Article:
A seventh grader can win the middle school spelling bee by spelling the word “metaphor”. He remembers it was a word recently appearing on a spelling test. A few of his peers in the audience give a sigh of expectancy that he will recall the correct spelling of the word, as, of course, they do.
He spells it “metiphor”, his peers let out a different kind of sigh, the opponent correctly spells it and the next word, and our seventh grader manages a humbling second place.
Will he always remember how to spell “metaphor” from then on? You better believe it!
Ever take a test and find out shortly afterward that one of your answers was wrong and then realize the correct answer? Chances are you will always remember that answer.
A test can serve as a teaching tool…..if results are close to immediate.
But even if results are delayed a few days, the test can still be meaningful and worthwhile to the test-taker.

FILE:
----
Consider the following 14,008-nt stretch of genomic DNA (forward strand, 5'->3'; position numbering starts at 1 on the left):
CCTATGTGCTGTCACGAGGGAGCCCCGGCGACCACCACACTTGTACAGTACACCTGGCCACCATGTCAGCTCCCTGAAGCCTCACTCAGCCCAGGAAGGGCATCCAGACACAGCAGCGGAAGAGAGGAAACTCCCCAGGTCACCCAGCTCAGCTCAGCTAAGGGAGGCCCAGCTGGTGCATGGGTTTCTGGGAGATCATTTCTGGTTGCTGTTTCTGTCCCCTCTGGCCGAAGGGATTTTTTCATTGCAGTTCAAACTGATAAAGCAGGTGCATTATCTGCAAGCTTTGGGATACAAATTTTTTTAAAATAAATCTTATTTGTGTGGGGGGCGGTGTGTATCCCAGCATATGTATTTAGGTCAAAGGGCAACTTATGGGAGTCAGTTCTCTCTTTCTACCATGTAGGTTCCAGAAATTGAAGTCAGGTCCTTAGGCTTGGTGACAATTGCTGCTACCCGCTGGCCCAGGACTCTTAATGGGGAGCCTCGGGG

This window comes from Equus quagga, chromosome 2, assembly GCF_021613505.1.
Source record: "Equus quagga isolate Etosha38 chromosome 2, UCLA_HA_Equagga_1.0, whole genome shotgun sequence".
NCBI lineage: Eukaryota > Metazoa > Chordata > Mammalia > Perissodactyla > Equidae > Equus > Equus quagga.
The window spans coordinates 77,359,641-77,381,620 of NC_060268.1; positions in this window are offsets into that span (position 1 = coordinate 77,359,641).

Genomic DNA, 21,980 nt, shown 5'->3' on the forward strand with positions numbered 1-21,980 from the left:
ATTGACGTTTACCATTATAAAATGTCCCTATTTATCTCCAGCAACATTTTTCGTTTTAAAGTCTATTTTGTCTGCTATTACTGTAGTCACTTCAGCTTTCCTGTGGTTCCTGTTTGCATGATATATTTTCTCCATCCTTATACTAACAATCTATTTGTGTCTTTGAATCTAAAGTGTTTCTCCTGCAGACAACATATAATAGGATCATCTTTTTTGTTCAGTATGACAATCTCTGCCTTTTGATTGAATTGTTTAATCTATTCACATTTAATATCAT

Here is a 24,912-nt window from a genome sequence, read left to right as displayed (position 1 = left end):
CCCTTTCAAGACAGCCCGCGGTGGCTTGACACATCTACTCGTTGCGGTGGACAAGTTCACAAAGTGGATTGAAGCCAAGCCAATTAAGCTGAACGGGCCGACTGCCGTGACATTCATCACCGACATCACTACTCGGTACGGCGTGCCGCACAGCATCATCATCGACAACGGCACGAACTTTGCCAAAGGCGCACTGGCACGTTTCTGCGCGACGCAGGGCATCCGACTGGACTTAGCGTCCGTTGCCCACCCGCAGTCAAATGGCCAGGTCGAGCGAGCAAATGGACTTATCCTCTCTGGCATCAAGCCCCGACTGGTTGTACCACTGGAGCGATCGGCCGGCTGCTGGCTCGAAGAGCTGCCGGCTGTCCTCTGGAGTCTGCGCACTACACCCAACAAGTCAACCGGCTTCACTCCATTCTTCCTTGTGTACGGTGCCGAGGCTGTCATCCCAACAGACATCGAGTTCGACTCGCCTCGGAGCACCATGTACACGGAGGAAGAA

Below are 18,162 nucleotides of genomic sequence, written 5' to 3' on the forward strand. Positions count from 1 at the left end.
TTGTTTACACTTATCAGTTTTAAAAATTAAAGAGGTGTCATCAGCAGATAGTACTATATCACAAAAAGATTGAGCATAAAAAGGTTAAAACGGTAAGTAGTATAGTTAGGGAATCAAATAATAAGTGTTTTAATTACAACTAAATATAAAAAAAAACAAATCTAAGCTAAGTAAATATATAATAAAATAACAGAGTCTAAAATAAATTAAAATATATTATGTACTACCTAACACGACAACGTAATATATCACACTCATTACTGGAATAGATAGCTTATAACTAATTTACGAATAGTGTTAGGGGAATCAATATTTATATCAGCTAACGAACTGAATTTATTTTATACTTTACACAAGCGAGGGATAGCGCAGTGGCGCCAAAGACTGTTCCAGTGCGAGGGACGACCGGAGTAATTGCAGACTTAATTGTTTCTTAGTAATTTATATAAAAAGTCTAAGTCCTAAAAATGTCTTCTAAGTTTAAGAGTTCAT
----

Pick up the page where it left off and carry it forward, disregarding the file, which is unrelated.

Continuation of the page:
There is an emotional attachment to directing one’s full devotion and attention towards taking a test. The subject matter remains an attractive challenge which evolves into even more involvement and preparation the next time.
This is the age of the computer. We can instantly transfer money at the bank online, purchase items from sellers thousands of miles away, know our credit scores and banking history, and even experience street level views of locations around the world!
But when our children take annual standardized school tests, ones which are scored by computer-assisted machines in most cases, they often do not receive the results for months, if at all.
Gone is the immediacy which could have made the test-taking a learning experience.
Gone is the recent nature of the event which could have given the students a feeling that their test results are relevant and important.
About this time someone asks, “Why don’t more kids take test-taking seriously?”
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